The full story of Leslie Knighton’s shambolic reign at Arsenal is told in the most detailed review of Knighton’s time at the club ever written in our series Leslie Knighton at The Arsenal

Below are all the anniversaries for this day.

26 January 1889: St Luke’s 5 Arsenal 0 – a reminder that Royal Arsenal were strong but certainly not invincible in the early days.

26 January 1891: Royal Arsenal 0 Everton 5.  After three games in which Arsenal scored a total of 16 goals the club (which was playing its final season as amateurs) was brought down to earth by first division Everton.

26 January 1895: Crowd incidents in the Woolwich Arsenal v Burton game led to the ground being closed by the FA for two games.  The original sentence proposed was that the ground would be closed for the rest of the 1894/95 season. However, on appeal a “compromise” of 6 weeks suspension was agreed upon by the FA.   See also here.

26 January 1918:  Tottenham 0 Fulham 1 at Highbury (as Tottenham’s ground was closed for the duration).  Sir Henry Norris attended with his daughter who took her dog into the directors’ box.  The dog then escaped and then ran on the pitch and play was stopped while it was rounded up.  However this story also turns up in another match so may not be true.

26 January 1925: WHU 1 Arsenal 0 (at Stamford Bridge).  The second replay of the FA Cup match that was the scene of the Arsenal drugs scandal.  Curiously the only source for the story is the man who dished out the drugs to the team: the Arsenal manager who claimed he didn’t know the man who offered him the pills!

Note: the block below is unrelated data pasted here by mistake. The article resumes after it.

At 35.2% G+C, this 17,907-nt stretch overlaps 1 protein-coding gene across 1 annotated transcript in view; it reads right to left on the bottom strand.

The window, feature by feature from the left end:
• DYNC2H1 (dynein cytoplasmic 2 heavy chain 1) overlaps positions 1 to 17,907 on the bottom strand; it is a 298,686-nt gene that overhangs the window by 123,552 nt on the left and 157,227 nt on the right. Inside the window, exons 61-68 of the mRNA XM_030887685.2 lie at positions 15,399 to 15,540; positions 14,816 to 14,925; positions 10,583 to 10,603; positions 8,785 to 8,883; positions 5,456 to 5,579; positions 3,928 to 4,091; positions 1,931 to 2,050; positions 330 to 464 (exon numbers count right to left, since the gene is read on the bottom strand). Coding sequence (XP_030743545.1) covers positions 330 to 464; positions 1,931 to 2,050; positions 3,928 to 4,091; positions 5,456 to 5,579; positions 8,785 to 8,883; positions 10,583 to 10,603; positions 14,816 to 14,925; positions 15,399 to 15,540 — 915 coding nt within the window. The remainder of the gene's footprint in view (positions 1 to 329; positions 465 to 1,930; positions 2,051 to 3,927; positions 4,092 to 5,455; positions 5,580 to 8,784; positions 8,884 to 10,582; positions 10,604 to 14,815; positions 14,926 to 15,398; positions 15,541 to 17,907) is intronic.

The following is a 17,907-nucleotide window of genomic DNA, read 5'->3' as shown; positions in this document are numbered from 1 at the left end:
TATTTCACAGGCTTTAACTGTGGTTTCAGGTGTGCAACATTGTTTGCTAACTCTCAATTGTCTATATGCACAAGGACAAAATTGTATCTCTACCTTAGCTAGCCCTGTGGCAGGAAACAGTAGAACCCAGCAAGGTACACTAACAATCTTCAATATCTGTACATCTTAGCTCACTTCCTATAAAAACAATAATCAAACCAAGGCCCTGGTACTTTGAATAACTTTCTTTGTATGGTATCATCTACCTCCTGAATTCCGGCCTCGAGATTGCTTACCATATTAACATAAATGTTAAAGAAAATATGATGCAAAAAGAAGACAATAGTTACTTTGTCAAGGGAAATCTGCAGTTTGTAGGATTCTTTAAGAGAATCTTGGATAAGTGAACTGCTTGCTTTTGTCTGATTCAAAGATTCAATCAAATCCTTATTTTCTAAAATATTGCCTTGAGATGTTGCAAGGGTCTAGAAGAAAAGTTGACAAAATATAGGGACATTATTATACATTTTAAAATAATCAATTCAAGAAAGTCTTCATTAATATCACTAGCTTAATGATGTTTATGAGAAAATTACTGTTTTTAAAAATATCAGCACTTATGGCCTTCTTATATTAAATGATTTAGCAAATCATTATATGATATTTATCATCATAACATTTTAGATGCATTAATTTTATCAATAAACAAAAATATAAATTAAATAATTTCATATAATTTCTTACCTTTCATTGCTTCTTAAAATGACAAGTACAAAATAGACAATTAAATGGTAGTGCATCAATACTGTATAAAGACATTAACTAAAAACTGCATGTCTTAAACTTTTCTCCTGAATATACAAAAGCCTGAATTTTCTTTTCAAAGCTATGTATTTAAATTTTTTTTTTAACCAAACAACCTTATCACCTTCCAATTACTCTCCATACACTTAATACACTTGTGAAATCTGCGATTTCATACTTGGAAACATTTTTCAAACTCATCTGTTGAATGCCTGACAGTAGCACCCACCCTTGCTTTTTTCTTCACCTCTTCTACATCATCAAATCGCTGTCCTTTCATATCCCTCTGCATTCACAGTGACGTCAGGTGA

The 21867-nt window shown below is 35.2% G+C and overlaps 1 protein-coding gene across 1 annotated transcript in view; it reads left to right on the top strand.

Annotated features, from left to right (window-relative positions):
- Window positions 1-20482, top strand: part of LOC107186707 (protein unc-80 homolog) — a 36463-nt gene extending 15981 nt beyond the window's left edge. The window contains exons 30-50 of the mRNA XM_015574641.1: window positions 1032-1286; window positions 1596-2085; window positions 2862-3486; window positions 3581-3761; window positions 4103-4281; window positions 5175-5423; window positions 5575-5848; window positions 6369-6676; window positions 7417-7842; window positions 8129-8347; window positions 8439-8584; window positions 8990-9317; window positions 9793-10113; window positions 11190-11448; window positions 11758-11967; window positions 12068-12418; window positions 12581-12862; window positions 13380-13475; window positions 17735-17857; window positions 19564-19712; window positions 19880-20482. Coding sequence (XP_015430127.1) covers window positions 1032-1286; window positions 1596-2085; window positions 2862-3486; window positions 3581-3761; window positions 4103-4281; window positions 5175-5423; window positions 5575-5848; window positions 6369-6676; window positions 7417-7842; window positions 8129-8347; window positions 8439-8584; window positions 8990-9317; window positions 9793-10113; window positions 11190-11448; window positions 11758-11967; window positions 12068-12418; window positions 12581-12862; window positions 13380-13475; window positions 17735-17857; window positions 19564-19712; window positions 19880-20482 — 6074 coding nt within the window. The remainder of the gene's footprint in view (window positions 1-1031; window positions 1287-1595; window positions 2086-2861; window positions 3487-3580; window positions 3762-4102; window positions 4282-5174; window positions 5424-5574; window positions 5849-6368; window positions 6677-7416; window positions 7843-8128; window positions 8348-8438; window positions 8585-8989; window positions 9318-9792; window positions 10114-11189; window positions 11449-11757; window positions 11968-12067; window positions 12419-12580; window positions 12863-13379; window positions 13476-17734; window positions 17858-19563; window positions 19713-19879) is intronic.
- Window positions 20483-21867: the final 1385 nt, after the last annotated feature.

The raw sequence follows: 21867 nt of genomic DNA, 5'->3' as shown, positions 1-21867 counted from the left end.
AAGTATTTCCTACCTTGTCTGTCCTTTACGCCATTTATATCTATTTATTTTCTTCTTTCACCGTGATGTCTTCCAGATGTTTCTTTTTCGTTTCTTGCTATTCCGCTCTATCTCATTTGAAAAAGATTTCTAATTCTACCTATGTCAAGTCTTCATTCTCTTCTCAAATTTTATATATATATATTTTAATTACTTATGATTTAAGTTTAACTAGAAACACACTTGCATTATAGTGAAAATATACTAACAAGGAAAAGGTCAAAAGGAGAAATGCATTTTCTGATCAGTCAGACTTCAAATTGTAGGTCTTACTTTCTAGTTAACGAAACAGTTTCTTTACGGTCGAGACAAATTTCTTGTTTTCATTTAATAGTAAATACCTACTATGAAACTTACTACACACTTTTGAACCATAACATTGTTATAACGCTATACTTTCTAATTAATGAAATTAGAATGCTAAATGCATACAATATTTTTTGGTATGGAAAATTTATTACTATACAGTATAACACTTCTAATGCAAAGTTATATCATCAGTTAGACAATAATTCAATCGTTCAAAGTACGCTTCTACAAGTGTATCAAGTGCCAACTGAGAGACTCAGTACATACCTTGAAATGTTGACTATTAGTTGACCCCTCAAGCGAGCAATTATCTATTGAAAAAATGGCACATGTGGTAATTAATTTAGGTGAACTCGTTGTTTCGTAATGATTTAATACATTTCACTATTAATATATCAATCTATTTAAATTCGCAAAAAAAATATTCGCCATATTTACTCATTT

26 January 1926: John Logie Baird demonstrated a mechanical television system in London – the first faltering steps towards TV.

26 January 1946: Leicester 4 Arsenal 5 in Football League South.  The last of six consecutive victories in the war time league in which Arsenal scored 20 games.  Arsenal then failed to win any of the next five games in the league.

26 January 1957: Ex player Freddie Cox DFC started his most famous FA Cup run as a manager of Bournemouth, beating Wolverhampton Wanderers and Tottenham Hotspur before narrowly losing to  Man U.

26 January 1969: James Ramsey died.  He went to Arsenal from Kilmarnock in 1924, and returned there in 1926, leaving Arsenal after 75 games.

26 January 1971: The journey to the Double was held up by a waterlogged pitch for the 4th round cup replay at Portsmouth.

26 January 1980: Arsenal beat Brighton And Hove Albion 2-0 in the cup with 43,202 in attendance.  After some poor performances Brady and Rix were back to their best and Arsenal could have reached double figures, except the Brighton keeper had the game of his life.

26 January 1985: York 1 Arsenal 0 (FA Cup).  Having taken two attempts to beat Hereford, Arsenal went down to York in front of a packed house of 10,840

26 January 2005: Jackie Henderson died in Poole, Dorset.  He played for Scotland and was a great favourite at Portsmouth, but couldn’t pull Arsenal through on his own.

26 January 2008: Arsenal beat Newcastle 3-0 at home in the FA Cup.

26 January 2013: Brighton 2 Arsenal 3 (FAC 4). This came in the midst of some high scoring matches including a 7-3 win over Newcastle, a 5-2 win away to Reading and a 5-1 win over WHU.